Tesla’s Model S was not even available until 2012, so it is hard to say what would happen if it had run 200,000 miles. You may know what happens when a gas-powered car completes a hundreds of thousands of miles, but most of us do not know what happens when electric cars run hundreds of thousands of miles. This is mostly due to the fact that electric cars were a relatively new phenomenon in the past. But believe it or not, one Model S has now covered more than 200,000 miles, and that in less than two years, notes TechCrunch.

Tesla Model S: How It Performs After 200k Miles?
Source: Pixabay

Tesla Model S – minimum degradation on battery

Now the first vehicle of Tesloop, a Tesla Model S which was put into service in July 2015, has completed a new milestone: 200,000 miles on the odometer, according to TechCrunch. Tesloop takes passengers back and forth between Las Vegas and Los Angeles in a Model S. Kristen Hall-Geisler of TechCrunch, who was curious to know how the car was doing after 200,000 miles, called up Tesloop.

According to the company, the battery of the Model S did not experience the type of degradation one commonly expects or associates with lithium-ion batteries. Also Rahul Sonnad of Tesloop told her that the battery on the Model S degraded by only 6%. That, of course, does not mean there are no issues.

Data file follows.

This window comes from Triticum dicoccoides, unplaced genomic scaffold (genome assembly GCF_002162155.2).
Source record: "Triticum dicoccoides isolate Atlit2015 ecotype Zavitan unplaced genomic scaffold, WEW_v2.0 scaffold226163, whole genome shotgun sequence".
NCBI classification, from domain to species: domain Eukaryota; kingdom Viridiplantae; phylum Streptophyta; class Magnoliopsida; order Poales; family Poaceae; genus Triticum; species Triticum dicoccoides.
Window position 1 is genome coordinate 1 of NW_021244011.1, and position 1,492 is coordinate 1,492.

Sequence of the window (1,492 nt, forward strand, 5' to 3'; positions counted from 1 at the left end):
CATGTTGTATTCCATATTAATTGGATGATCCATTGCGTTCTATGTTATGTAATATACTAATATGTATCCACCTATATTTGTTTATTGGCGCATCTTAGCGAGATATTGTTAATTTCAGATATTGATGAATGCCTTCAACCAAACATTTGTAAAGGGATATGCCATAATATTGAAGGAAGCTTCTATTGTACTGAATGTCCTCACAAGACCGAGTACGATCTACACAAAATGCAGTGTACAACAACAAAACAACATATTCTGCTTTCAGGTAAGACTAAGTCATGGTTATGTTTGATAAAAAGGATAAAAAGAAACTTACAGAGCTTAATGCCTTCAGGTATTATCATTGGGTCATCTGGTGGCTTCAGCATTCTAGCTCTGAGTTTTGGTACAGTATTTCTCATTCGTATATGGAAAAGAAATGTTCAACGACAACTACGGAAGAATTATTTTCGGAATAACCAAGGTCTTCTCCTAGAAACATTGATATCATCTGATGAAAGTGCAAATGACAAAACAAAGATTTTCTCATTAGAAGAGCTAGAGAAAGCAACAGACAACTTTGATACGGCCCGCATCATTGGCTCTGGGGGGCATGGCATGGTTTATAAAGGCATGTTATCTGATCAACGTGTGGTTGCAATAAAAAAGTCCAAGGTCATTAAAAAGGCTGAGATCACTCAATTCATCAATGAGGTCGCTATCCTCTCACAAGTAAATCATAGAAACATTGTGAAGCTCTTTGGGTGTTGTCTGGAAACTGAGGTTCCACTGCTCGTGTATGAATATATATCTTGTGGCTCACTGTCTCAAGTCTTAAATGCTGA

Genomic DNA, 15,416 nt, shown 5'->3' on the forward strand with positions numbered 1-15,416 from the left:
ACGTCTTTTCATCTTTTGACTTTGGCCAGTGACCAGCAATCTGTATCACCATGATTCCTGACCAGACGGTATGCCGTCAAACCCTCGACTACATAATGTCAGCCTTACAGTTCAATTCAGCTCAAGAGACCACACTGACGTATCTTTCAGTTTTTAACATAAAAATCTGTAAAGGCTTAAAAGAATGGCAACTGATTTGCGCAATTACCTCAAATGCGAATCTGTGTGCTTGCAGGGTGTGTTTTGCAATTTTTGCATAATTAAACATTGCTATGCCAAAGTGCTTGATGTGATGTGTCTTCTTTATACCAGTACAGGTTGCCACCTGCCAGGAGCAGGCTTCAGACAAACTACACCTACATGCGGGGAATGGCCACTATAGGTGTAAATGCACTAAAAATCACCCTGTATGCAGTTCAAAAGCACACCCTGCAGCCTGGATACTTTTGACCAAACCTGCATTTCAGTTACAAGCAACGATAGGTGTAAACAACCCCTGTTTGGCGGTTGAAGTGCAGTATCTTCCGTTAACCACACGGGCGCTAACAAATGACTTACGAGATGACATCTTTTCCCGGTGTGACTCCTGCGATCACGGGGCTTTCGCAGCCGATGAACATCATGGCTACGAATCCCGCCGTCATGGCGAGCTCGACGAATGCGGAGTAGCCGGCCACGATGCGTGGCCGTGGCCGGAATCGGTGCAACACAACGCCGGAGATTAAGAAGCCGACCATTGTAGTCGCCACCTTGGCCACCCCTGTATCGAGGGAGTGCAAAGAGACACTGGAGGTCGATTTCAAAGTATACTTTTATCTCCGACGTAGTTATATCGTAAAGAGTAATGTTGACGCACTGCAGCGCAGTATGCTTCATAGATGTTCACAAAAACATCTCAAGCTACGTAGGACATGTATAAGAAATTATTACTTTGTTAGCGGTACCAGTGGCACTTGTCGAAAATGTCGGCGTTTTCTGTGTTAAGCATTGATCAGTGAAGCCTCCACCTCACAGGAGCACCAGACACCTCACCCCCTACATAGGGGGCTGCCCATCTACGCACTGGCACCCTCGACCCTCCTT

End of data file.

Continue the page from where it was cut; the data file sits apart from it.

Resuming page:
The range estimator became inaccurate just when the electric sedan hit 200,000 miles. The estimator would say it could go another ten miles, even when the Model S did not actually lose any range. Tesla looked into the problem and told Tesloop that there is a battery chemistry state that high-mileage cars go into, and the software is not properly compensating for that change, notes TechCrunch.

Minimum spending on repair and maintenance

Tesla replaced the battery to solve the problem, even though a firmware update due in three months would have taken care of this problem. Sonnad told TechCrunch that they got their 6% range back with the new battery.

“But had the firmware been updated, we’d be fine and plugging along,” he added.

Tesloop paid $190 to replace the 12-volt battery. In addition, the company buys 40,000-mile Goodyear tires regularly for a total of $2,500. Those are the only repair and maintenance cost made by Tesloop because of Tesla’s unlimited 8-year warranty.

“We haven’t even replaced the brakes,” said Sonnad.

On being asked if Tesloop has any special service deal with Tesla, Sonnad said, “It’s nothing special; we’re under the standard warranties and everything.”